جامعة النجاح الوطنية
An-Najah National University

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By: Margo Markowski

Being in Palestine is the dream I didn’t know I had come true. When I was invited to be an ‎English Language Fellow in Palestine, I wasn’t sure about much except my happiness at going ‎to an Arabic speaking country.  I was in for many surprises—most of them pleasant!‎


I lived in Ramallah and split my time between Bir Zeit University and An-Najah National ‎University, traveling to Nablus three times a week. Safety issues at check points prevented me ‎from attending classes so often, that it was decided to move me to Nablus, which I love. In ‎Nablus, I feel I am in real Palestine.  The English Language and Literature Department has been ‎most welcoming and helpful.  Not only was I amazed by the high quality of English that my ‎colleagues have mastered, but I am also in awe of their teaching and their dedication to their ‎students. I have sat in on several classes and hope to observe more in the next two months.‎

My students have been delightful.  My non-students have also been delightful.  Students stop ‎me to chat whether they know me or not. They are eager to practice their English and ‎interested in knowing where I’m from and if I like Palestine. I teach about 7 hours of ‎conversation classes a week for American Corners  in addition to two regular grammar classes. ‎Learning how to use Zagel as a non-Arabic speaker was  a challenge, but with Engineer Amal’s ‎help and guidance from faculty, I feel that I’ve made a progress  and I hope I have made some ‎small contribution to the Department.‎

I wish with all my heart that family circumstances didn’t prevent me from staying a second ‎year. I’m beginning to be able to read Arabic, and I have ideas for service projects. Most ‎important, I love my students and my life here. Leaving will be very hard.‎

Living in Palestine is a surreal. I find myself in a safe and welcoming environment. People are ‎friendly and hospitable. The food is delicious. The history is overwhelming. Nablus, where I ‎have had the pleasure of living, is built on Roman ruins and there are more in the vicinity. ‎There are many well-known cities, including Jerusalem, Bethlehem, Nazareth, Haifa Jaffa, and ‎Tel Aviv. Historical and archaeological wonders are everywhere. But where are the tourists? ‎And where are the terrorists?‎

Going about Nablus, travelling to other cities, I haven’t run into any terrorists. The man my ‎brother thought would kill me, infidel that I am, has yet to make himself known. I can count ‎the people on one hand who have told me outright that they don’t like America/Americans, ‎and I have to admit that I see their point.  I love my country. That doesn’t mean that I always ‎support its policies.‎

My life here has been filled with kindness from strangers, vegetable sellers who give me ‎eggplant, students who pay my taxi fare, service drivers who refuse my money, people in the ‎market and on the street who go out of their way to help me find what I am looking for.  I ‎expected to be happy here and I have been very happy. I have very impressive colleagues to ‎learn from. My stay has been as professionally rewarding as it has been personally.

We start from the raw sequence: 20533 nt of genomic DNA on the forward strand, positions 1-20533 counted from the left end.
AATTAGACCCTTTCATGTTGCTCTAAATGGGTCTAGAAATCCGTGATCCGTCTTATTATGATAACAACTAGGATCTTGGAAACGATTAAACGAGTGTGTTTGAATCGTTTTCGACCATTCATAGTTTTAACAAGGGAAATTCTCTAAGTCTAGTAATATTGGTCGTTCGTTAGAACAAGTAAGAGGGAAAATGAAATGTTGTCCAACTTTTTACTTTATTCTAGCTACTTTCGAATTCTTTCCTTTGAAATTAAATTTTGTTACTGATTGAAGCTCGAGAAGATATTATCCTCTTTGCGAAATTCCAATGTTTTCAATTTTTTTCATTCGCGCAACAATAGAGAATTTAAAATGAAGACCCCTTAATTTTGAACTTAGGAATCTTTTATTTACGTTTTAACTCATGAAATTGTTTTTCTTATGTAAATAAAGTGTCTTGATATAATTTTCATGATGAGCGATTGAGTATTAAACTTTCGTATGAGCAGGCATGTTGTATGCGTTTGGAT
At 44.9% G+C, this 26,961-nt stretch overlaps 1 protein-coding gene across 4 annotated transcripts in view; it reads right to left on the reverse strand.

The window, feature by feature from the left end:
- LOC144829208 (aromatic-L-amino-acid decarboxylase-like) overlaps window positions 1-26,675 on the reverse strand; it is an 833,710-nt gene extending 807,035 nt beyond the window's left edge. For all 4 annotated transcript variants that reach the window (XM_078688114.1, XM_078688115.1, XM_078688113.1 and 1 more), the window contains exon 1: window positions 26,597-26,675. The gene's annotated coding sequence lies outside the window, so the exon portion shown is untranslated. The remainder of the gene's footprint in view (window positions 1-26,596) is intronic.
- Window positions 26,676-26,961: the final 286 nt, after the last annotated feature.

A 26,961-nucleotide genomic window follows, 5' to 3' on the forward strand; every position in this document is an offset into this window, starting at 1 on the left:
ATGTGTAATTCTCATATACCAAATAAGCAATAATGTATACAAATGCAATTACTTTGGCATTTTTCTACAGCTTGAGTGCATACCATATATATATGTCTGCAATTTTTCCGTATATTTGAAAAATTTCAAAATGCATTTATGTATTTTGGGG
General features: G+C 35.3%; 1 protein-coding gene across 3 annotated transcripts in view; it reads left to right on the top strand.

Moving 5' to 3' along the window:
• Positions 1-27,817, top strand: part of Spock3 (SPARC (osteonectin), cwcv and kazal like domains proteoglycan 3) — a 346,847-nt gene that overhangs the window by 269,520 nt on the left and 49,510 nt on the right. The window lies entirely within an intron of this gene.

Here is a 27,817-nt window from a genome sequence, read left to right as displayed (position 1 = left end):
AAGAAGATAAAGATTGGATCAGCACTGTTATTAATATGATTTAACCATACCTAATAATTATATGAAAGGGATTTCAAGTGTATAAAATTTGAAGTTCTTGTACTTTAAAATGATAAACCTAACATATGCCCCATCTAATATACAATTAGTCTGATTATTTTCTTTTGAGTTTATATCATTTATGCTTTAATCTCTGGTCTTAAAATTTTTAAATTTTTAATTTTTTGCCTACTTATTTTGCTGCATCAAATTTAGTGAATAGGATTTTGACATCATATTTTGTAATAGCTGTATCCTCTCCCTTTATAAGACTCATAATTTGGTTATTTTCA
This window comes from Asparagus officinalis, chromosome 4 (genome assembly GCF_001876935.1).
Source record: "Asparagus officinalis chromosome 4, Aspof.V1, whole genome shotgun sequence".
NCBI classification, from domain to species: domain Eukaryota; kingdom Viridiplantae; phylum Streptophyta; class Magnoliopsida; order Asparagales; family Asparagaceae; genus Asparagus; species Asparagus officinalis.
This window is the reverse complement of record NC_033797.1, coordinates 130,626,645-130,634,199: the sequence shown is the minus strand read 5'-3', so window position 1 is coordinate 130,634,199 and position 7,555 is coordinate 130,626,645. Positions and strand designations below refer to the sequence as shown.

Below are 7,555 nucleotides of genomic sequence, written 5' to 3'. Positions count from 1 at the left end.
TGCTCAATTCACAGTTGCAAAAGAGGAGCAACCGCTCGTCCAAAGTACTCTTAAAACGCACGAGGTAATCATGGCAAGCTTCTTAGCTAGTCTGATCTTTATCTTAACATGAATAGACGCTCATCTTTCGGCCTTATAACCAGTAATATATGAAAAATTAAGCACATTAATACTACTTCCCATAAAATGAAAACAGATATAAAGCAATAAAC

Why then do I say it is a surreal experience? While I am having a happy life, surrounded by ‎kindness, free to travel, despite some minor inconveniences, my friends, colleagues and ‎students are leading a parallel life. There don’t seem to be enough good jobs to go around, ‎even for the well-educated. Travel is restricted and sometimes so difficult it isn’t worth the ‎trouble it takes. Devout Muslims under the age of 60 are generally barred from visiting their ‎most holy place in Jerusalem. Illegal settlements expand into Palestinian territory with ‎impunity. Collective punishment destroys the family homes of anyone suspected of wishing to ‎do the state of Israel harm. Male students must endure harassment of Israeli soldiers at ‎checkpoints. I feel ashamed that we lead such different lives living side by side. And I feel  ‎powerless to change it.‎

Of course, I am not totally  powerless.  I can be a witness to the truth.  Educators in all sectors ‎work hard to provide the best education and hope for the future. Unfortunately, the ‎occupation oppresses and subdues these hopes. Palestinians defend much more often than ‎they attack. Islam has as much to do with terrorists as the Klu Klux Klan has to do with ‎Christianity. These are truths I can tell that are just as important to me as the joy I have felt ‎living here and feeling welcome. Palestine has my heart in ways I would never have expected. ‎I look forward to returning.‎


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